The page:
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13 July 2016

An Auschwitz guard has been sentenced to five years in jail. Has the law failed?

When we insist on bypassing the individual and condemning the collective, we engage in the same process that made the crimes in Bosnia and Nazi-controlled Europe possible.

By Judith Vonberg

A few weeks ago, a man called Reinhold Hanning was sentenced to five years in prison in a court in Detmold, a small city in western Germany. The 94-year-old, who worked as a guard at Auschwitz between 1942 and 1944, was found guilty of being an accessory to the murders of at least 170,000 people.

Ronald S Lauder, president of the World Jewish Congress, welcomed the verdict. “He got the sentence he deserved,” he said. But for many of us, a five-year jail term seems paltry. And there have been many other similar verdicts. Exactly a year ago, Oskar Gröning was sentenced to four years in prison for his role in the deaths of 300,000 people at Auschwitz.

When faced with crimes of such magnitude and historical significance, the justice system seems to fail. With most of those involved in the Nazi crimes already dead, many going unpunished in their lifetimes, we want to hold someone accountable. The person on trial – whether Hanning, Gröning or someone else – becomes for us a symbol of Nazi terror, a representative of a genocidal system. From that perspective, a few years’ imprisonment is a grotesquely inadequate punishment.

But the law insists on seeing an individual. It is scrupulous in its demand for facts about that individual’s actions and imposes strict parameters for determining guilt and delivering punishment. It stubbornly refuses to treat any defendant as a symbol of a larger crime and demands that we do likewise. This is why Hanning’s trial leaves us frustrated. But it is also the law’s greatest strength.

In April 1945, British troops liberated Bergen-Belsen concentration camp. The reports and photographs that began to appear in British newspapers in the following days provoked countless accusations of collective German guilt. “All Germans are guilty,” declared a headline in the Evening Standard. “How can the German people even begin to atone?” asked the Daily Express. Readers’ letters were often even more vehement in their condemnation. “The evidence of the German maniacal guilt is for all the world to see,” wrote one Daily Mirror reader.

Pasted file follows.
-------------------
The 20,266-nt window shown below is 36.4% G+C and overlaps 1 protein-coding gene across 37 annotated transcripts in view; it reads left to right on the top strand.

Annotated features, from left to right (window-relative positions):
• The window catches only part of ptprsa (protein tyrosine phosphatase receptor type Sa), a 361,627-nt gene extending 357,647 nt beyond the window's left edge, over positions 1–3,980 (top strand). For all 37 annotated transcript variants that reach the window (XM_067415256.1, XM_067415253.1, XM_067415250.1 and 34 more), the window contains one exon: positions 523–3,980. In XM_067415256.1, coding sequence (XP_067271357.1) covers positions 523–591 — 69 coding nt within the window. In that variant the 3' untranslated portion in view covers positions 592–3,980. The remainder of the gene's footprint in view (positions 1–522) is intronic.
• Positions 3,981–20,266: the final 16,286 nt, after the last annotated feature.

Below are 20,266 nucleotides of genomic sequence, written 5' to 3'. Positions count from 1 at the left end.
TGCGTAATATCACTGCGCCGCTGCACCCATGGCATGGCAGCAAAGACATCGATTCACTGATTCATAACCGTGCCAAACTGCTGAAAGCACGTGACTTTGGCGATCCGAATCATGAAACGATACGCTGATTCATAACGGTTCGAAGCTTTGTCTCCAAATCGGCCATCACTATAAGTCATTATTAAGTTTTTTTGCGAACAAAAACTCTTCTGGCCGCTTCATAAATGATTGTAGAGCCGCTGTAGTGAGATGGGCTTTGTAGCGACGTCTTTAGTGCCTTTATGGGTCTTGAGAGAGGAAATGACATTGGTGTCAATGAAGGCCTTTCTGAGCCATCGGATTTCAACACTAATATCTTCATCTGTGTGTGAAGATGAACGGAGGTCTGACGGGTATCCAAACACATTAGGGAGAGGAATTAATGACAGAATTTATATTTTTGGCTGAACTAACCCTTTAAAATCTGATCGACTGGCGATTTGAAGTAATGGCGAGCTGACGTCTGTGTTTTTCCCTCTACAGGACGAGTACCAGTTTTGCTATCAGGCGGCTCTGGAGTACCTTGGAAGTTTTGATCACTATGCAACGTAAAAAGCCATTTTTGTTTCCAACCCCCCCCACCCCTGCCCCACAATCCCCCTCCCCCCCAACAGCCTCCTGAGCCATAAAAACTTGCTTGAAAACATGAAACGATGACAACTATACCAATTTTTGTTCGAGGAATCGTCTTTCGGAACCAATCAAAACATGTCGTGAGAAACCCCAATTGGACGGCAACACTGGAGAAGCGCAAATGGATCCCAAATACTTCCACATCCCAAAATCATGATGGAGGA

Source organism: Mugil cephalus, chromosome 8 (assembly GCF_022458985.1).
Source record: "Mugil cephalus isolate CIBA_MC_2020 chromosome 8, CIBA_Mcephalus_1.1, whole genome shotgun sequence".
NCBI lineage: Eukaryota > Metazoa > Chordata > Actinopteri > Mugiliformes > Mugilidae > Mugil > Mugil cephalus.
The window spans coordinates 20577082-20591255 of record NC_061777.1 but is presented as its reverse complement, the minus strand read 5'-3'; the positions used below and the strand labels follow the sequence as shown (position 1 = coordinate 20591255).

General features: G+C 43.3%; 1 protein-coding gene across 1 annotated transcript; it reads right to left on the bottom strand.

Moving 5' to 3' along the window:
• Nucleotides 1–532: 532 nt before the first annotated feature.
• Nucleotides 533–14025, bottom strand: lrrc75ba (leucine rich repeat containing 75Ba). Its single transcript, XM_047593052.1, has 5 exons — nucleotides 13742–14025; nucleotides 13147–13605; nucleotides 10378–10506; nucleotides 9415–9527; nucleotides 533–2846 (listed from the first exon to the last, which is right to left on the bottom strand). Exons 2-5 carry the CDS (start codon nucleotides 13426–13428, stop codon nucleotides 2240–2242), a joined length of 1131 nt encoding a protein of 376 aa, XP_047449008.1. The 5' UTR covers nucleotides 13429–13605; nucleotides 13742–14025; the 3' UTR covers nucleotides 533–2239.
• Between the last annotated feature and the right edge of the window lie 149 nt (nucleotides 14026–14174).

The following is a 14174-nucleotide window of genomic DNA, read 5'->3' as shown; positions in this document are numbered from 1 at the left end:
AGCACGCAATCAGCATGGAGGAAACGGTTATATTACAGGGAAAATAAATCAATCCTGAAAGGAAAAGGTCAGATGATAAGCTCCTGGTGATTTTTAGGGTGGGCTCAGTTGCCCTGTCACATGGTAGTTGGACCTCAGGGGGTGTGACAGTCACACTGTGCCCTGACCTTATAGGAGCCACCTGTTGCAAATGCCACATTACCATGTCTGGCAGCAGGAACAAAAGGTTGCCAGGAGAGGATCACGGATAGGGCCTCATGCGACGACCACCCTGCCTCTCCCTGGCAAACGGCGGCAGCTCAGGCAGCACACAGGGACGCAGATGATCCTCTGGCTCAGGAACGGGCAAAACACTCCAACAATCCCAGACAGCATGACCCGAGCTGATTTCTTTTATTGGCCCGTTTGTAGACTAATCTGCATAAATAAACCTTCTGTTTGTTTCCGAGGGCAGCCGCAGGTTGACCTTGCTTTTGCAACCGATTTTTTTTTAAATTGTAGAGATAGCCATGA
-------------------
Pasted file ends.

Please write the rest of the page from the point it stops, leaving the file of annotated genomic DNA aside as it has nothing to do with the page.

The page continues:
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Many ordinary Britons insisted that the Germans should be collectively punished and reflected on the form this should take. “Germans should be put on the rations they thought sufficient for occupied countries,” suggested Edie Rutherford, a housewife living in Sheffield. Herbert Brush, a London pensioner, was less benevolent. “All those under twenty-five should go into a lethal chamber,” he wrote in his diary.

Yet the men and women who were sent to Germany as part of the occupation and encountered individual Germans struggled to maintain their belief that all were equally guilty and should be collectively punished. They began to see that the idea of collective guilt was reductive and dangerous, obscuring the diversity and complexity of the German people.

Captain Maginnis, an American stationed in Berlin, wrote about his struggle in December 1945. “I could sit in my office and say with conviction that these Germans, who had caused so much harm and destruction in the world, had some suffering coming to them but out here, talking with people individually, I was saddened by their plight. It was the difference between generalizing on the faceless crowds and looking into one human face.”

Earlier this year, former Bosnian Serb leader Radovan Karadzic was given a 40-year sentence for genocide, crimes against humanity and war crimes. “This verdict is not against one person,” said the current chairman of Bosnia’s three-person Presidency, Bakir Izetbegovic, “but against an idea, against the politics which caused such suffering.”

Yet this is precisely the response that the justice system seeks to prevent. However much we may desire it, courts cannot pass judgment on political systems, ideologies or collectives.

At the start of the Hanning trial, Anke Grudda, head of the five-judge panel, reminded the prosecutors of their task. “We must not forget that we are talking about the individual guilt of the defendant,” she said. “It is about whether the defendant is personally guilty of what he is accused of.”

She was right to insist on this. Although we are often frustrated by its verdicts, the justice system rightly demands that every individual is treated as such. It asks us to move past easy generalisations and look instead into one human face. It can be uncomfortable. But when we insist on bypassing the individual and condemning the collective, we engage in the same process that made the crimes in Bosnia and Nazi-controlled Europe possible.

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